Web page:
Sandcastles - Sunken Hill - Snakebite Coulee
Sandcastles - (pictured above)

These unique formations have changed little since first noticed in the early 1900s. Indian tee pee rings have been identified on this plateau and rock hunters may find remnants here.

Prairie Falcons nest on the south bank and Bull Snakes have been sighted here. They are useful for catching mice but harmless to humans. This would be the eastern boundary of their habitat. Coral has been found here in the 60s and 80s and mussel shells, amenites and oyster shells can be found along the lakeshore to the south and east. Click here for map Open for the Season. If gates are closed you may open them but please close them.

Sunken Hill

In 1949 John Minor Sr. and his wife drove across this plateau to check the cattle. Three days later a rider on horseback checked the cattle again and found that this hill had slipped down to its present level. The car tracks could be seen ending on one cliff, appearing on the grass of the sunken hill and reappearing again on the other side of the cliff. A natural gas pocket, underground lake, or quicksand could be the cause of the slide. Cracks in the coulee can still be seen along the sides of the hill.

Golden Eagles are known to have nested here to the north. Mule deer, whitetail deer, anetelope, elk and sharptail grouse are abundant here. Click here for map Open for the season

 

Snakebite Coulee

The Snakebite Coulee got its name from the fact that, in one of the early settlement years, an Indian had been bitten by a snake in the coulee. He didn’t die, but he was very, very sick.

Snakes were very numerous in the early days and were regarded favorably because they subsisted on gophers, mice, grasshoppers and other insects. Not so favorable was the fact that they would persist in getting into cellars and had to be shot.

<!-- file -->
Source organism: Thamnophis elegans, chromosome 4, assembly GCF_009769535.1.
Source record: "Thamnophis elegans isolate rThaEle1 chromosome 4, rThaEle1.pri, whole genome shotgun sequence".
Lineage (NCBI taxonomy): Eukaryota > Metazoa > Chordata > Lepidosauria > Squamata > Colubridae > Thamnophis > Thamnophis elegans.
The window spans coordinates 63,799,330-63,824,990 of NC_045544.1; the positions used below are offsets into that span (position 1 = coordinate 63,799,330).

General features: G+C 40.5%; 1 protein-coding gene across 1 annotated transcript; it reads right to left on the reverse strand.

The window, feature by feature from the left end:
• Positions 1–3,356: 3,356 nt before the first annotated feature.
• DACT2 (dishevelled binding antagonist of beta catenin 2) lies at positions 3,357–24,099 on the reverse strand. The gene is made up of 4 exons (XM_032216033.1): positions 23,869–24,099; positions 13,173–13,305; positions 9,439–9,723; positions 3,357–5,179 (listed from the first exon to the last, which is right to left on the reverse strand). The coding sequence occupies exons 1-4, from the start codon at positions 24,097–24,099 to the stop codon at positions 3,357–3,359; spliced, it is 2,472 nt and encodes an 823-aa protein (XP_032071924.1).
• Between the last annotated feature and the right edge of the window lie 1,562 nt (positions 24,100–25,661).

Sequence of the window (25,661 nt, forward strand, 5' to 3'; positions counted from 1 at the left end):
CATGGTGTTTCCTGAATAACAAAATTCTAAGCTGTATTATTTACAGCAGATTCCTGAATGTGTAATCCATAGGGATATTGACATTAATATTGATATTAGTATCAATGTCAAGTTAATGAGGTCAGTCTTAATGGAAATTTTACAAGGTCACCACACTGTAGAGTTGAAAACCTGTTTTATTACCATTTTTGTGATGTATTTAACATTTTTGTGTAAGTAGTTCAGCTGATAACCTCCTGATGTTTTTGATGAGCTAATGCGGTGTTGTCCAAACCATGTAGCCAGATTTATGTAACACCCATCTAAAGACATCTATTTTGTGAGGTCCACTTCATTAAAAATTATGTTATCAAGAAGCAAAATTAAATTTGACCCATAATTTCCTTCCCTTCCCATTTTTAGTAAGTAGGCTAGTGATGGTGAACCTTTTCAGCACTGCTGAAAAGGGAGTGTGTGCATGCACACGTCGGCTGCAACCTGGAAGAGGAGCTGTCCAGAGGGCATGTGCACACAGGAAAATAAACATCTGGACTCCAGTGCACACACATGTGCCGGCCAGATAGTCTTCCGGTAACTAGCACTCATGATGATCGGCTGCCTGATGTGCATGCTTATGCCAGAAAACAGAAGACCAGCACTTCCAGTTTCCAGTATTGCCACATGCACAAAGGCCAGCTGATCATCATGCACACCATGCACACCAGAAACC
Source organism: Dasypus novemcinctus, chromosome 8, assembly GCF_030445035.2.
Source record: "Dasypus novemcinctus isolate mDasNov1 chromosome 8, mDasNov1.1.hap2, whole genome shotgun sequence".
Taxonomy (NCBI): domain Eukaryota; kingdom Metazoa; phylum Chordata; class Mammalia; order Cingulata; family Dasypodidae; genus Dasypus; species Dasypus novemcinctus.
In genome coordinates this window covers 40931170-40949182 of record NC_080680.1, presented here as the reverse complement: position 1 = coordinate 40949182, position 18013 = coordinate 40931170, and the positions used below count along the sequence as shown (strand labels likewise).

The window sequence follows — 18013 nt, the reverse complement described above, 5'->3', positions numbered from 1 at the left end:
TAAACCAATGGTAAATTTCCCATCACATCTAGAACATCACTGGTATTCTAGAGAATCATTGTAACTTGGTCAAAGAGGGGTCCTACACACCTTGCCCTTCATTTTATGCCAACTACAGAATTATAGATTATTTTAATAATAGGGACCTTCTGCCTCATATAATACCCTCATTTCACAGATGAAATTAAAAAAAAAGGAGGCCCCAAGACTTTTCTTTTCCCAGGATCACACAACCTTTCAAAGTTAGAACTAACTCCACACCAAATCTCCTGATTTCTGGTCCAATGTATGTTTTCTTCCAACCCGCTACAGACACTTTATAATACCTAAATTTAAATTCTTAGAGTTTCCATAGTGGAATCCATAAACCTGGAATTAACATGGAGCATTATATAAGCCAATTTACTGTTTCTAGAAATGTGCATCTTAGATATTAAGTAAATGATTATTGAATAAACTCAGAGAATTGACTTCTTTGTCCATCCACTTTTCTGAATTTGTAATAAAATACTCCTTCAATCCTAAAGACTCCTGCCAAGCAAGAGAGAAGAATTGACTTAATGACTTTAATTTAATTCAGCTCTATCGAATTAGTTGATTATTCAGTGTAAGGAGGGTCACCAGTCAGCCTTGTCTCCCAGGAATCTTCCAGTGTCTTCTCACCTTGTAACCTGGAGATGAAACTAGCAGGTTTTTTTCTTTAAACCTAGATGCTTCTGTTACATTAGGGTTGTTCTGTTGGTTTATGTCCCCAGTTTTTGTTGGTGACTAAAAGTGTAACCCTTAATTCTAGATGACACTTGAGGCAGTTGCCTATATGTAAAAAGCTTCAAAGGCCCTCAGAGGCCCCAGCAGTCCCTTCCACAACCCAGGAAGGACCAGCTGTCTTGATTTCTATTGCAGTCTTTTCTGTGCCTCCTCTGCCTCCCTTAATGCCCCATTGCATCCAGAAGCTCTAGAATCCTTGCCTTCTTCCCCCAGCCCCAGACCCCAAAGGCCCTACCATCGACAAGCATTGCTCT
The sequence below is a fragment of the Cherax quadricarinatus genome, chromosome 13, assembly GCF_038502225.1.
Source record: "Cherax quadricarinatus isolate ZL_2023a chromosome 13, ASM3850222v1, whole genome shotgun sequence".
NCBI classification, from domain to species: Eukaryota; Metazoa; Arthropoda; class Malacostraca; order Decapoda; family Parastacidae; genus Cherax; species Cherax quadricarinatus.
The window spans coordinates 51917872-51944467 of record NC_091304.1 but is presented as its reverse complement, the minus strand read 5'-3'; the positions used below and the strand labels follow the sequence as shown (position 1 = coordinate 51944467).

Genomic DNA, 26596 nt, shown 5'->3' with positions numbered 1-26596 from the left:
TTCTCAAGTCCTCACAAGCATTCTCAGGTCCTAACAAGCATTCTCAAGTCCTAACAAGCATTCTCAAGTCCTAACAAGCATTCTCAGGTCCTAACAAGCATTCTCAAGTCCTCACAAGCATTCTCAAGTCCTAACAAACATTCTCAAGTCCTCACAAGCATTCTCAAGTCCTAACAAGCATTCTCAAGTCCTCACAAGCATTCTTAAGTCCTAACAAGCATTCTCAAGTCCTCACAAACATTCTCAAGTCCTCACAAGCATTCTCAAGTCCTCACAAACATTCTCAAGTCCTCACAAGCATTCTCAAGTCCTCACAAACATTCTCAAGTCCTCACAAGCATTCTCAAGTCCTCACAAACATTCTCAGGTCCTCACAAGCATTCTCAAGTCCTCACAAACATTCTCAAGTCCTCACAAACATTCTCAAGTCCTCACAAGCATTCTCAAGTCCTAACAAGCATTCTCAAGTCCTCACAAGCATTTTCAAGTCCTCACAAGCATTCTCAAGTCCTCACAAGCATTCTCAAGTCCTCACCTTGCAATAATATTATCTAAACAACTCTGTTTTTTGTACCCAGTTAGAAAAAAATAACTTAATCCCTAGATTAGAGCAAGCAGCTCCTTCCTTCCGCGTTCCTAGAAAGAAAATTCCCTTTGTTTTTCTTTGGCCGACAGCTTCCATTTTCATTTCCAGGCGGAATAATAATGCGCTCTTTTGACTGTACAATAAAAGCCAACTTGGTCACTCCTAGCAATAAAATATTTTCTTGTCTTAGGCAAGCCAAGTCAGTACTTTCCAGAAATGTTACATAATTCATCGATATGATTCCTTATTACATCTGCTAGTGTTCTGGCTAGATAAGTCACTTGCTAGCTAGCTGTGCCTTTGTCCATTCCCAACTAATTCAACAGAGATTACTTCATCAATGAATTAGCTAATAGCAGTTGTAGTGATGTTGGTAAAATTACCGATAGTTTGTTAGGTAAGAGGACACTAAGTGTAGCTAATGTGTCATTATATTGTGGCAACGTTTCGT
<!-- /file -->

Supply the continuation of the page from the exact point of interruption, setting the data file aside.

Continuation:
The Snakebite Coulee was a favorite rendezvous for summer picnics and was appreciated by farmers and cattlemen alike because it wasn’t grazed in the summertime and proved very good grazing for fall and winter pastures. In mild winters some cattle stayed in the coulees all winter and were in good condition in the spring.

Magnesium Sulphate Lake

A unique lake is located in the Beechy pasture, about 20 miles north and west of Beechy. Though saline lakes are located in many areas of Saskatchewan, most contain primarily sodium sulphate. This lake is unique with most of the mineral content being magnesium sulphate. The mineral is contained in the brines in the lake as well as in a permanent bed varying from 3 to 20 inches in depth, and in individual crystals in the mud layer under the crystal bed. Total magnesium sulphate in the lake is estimated at 300 to 500 thousand tonnes.

Magnesium sulphate is commonly known as Epsom Salt and is used in traditional applications such as bath salts as well as for fertilizer and in various industrial applications. Touchwood Resources harvests some of this crystal each year and refines it for industrial and fertilizer use. Coteau Hills Natural Epsom Salts prepares a specialty product and packages it for bath salts.